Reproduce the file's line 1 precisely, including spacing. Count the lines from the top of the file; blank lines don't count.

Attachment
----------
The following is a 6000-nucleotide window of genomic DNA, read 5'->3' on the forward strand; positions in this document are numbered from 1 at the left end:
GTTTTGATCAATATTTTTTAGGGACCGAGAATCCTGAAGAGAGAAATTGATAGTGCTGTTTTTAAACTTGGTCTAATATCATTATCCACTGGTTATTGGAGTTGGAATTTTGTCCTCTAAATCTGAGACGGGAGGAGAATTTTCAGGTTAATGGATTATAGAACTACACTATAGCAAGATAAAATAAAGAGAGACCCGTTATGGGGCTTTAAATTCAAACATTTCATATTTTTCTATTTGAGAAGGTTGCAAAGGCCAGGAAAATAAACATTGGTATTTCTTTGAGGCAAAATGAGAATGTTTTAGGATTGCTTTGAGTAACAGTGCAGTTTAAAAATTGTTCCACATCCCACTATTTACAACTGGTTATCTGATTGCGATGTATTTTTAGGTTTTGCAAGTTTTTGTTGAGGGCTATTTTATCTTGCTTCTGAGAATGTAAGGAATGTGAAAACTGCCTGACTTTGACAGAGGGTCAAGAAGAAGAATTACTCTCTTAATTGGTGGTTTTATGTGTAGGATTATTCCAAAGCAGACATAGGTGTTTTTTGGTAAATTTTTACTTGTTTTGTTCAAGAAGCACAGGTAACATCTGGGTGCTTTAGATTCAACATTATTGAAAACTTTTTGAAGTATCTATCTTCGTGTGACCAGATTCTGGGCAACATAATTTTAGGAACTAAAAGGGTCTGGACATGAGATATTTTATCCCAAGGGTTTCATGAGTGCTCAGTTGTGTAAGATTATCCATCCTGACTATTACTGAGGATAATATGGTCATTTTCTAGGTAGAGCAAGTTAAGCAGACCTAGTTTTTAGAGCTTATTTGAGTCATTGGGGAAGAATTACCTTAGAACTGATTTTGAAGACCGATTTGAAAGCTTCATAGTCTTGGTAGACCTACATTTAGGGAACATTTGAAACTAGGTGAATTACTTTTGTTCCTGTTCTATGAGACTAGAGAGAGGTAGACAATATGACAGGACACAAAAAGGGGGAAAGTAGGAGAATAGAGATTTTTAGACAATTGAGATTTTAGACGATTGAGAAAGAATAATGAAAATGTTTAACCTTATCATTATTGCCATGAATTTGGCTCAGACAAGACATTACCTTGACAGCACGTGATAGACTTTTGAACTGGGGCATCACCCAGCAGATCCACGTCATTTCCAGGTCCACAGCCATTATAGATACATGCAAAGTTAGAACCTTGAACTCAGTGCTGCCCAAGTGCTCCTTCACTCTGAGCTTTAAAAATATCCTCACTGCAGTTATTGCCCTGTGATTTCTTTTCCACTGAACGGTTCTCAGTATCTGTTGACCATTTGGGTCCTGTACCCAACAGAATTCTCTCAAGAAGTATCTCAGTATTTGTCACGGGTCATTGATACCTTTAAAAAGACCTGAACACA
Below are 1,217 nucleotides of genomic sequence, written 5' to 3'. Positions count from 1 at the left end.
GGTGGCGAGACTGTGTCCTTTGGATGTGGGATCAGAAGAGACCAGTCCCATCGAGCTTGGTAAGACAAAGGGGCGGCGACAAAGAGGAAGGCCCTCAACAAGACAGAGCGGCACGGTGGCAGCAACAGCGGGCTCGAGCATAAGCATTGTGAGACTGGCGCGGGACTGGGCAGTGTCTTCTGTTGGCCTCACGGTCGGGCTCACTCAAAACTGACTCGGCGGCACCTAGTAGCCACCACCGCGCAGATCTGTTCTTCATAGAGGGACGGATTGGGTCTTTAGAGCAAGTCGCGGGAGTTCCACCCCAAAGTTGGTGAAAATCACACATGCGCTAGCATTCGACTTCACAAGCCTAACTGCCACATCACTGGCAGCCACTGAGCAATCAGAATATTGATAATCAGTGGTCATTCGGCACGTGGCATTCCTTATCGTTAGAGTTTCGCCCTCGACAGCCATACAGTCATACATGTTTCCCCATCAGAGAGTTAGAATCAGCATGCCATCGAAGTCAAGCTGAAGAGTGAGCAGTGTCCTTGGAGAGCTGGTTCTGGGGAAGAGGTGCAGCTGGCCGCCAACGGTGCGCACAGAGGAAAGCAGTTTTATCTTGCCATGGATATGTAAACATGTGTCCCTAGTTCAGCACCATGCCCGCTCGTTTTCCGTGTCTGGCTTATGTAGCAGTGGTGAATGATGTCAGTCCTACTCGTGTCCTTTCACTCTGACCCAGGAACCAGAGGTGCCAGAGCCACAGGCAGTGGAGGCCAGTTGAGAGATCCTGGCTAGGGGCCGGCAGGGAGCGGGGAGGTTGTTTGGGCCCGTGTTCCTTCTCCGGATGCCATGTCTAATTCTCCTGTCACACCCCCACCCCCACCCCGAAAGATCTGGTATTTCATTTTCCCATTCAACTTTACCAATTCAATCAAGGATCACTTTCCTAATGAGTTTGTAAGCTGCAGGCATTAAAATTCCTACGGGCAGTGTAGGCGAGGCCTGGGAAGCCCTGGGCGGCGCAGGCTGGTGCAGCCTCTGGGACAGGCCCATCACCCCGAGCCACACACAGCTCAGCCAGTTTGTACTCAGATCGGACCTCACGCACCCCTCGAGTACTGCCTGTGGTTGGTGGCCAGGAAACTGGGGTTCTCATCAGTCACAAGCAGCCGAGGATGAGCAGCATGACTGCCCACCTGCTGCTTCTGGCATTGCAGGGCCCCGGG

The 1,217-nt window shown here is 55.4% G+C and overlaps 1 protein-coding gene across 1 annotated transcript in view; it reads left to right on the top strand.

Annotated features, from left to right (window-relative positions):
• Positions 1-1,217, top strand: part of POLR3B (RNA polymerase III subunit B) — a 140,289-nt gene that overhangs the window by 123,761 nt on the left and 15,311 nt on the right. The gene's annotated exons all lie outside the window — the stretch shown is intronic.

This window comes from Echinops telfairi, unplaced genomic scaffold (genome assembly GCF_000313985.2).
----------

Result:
The following is a 6000-nucleotide window of genomic DNA, read 5'->3' on the forward strand; positions in this document are numbered from 1 at the left end: